The Russians came in Dve Mogili on the 6th of July 1877. The second brigade of the 33rd Infantry Division covered the North-eastern heights near the village, and the division’s headquarters was in it. The main forces were situated near Mechka and Trastenik. Between the 20th of September and the 30th of September in one medium big village, such as Dve Mogili, there was gathered an enormous army for the forthcoming battle. The battle began soon near the villages of Trastenik, Katselovo, Mechka, Pirgovo and Ivanovo. There we fierce battles there and finally the Turks were defeated near Mechka. It is not a coincidence that on the Doctor's monument in Sofia, the name of Mechka village is written next to Shipka and Pleven. The facts show that Dve Mogili is in the middle of hostilities.

      There were no fights in Dve Mogili, but its name is mentioned every day in the diaries and telegrams of the commanders. There always were allocated troops nearby, so the local population was only 4-5km far from the frontline and they were in permanent tension and severe economic situation. Nevertheless, the people always tried to help the Russian troops with shelter, food and battle reconnaissance.

Filip Totyu in Dve Mogili

      Filip Totyu was born on 10 April 1830 in the hamlet of Gartsite, today part of the village of Voneshta Voda, near Kilifarevo, Veliko Tarnovo Province. He spent the last years of his life in Dve Mogili.

      During the Renaissance till the War of Liberation a lot of people from the mountain villages, suffering from a misery and hunger, tried to make a living in the field, where they thought that they can ensure their food. They came here to work as builders, carters, coopers, etc. During one century only in Dve Mogili settled down 70 families. A lot of Filip Totyu's friends and relatives came here. His brother Valcho and his sister Aglika, together with their mother Ivanka, came to live in Ostritsa village. In this period Filip Totyu was in one Romanian prison. After the Liberation the voivode came back to Bulgaria. His home, which he voluntarily sacrificed in the name of the people, was gone.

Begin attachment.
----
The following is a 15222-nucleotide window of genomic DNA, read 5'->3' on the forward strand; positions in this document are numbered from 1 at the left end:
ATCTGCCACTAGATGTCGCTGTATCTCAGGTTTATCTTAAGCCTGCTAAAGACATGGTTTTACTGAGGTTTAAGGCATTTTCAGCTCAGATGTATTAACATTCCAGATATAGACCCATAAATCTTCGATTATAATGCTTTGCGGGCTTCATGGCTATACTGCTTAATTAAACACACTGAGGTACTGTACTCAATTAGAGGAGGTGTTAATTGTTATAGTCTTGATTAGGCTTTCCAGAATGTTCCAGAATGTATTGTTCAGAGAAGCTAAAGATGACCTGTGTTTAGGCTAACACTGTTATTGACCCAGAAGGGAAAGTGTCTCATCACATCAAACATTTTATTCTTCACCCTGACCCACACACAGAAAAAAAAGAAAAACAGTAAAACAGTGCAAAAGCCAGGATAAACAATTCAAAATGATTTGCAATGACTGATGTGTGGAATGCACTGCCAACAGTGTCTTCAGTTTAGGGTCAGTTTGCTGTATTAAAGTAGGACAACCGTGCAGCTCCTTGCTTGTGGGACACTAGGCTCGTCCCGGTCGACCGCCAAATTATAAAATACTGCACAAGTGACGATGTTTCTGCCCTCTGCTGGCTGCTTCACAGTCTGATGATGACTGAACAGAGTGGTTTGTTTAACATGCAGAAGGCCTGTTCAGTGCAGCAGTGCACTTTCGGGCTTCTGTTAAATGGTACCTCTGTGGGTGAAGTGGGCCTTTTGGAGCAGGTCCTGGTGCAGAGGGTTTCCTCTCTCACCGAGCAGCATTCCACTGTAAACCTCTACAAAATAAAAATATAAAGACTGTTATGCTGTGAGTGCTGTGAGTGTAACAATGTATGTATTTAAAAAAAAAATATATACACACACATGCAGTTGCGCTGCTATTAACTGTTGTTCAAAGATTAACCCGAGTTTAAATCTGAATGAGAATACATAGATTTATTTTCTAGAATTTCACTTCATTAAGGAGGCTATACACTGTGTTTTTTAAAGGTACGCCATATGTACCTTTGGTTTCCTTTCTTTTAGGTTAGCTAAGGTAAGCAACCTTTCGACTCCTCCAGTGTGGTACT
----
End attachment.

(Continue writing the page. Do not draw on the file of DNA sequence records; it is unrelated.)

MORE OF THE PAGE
In the beginning of 1885 he worked as a keeper of the municipality. In the same year he bought 16 decares farmyard next to the Cherni Lom River. He built a small house, made of wattle fence and plastered with clay, where he used to live alone. He made a big orchard. The house is kept until 1870. The local people called it “the voivode house”.

      Ostritsa village was not good enough place for active life for the old rebel. Liberty, for which he gave his best years, did not satisfy him. At about 1892-1893 Filip Totyu bought a house in a neighbourhood called H. Musa - Ruse, but he did not stay to live there. In 1895 the voivode, well advanced in years, got married to a woman called Velika. They went to live in Dve Mogili. For several years they used to live rent together with their friend Rayko Vodenicharov there. In the yard of the house of Velika's father they built a beautiful Balkan-styled house.

      His age and life full of great tension prevailed. On 22nd March 1907 his rebellious heart stopped beating. He was buried in the church yard - a sign of the greatest respect and gratitude to him. Many people from Dve Mogili, Ruse and other places went there. Panayot Hitov made a funeral speech, in which he said: “The Ottoman Empire horror has died”. Now a monument is raised above his grave. In 1973 the grateful descendants built a majestic monument in the centre of the town. The huge bronze statue of the voivode forward looking reminds of his wild and worthy life.

      In honor of the 150th anniversary of Filip Totyu and 1300 years since the Bulgarian county has been founded, the house in which this indomitable Bulgarian spirit has lived and where his big heart has stopped beating is now turned into a museum.


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Project “Modern and Effective Administration in the municipality of Dve Mogili”. Contract А 09-31-38С/12.06.2009
Тhis project is being implemented with the financial support of Administrative Capacity Operational Programme, co-funded by the European Union through the European Social Fund.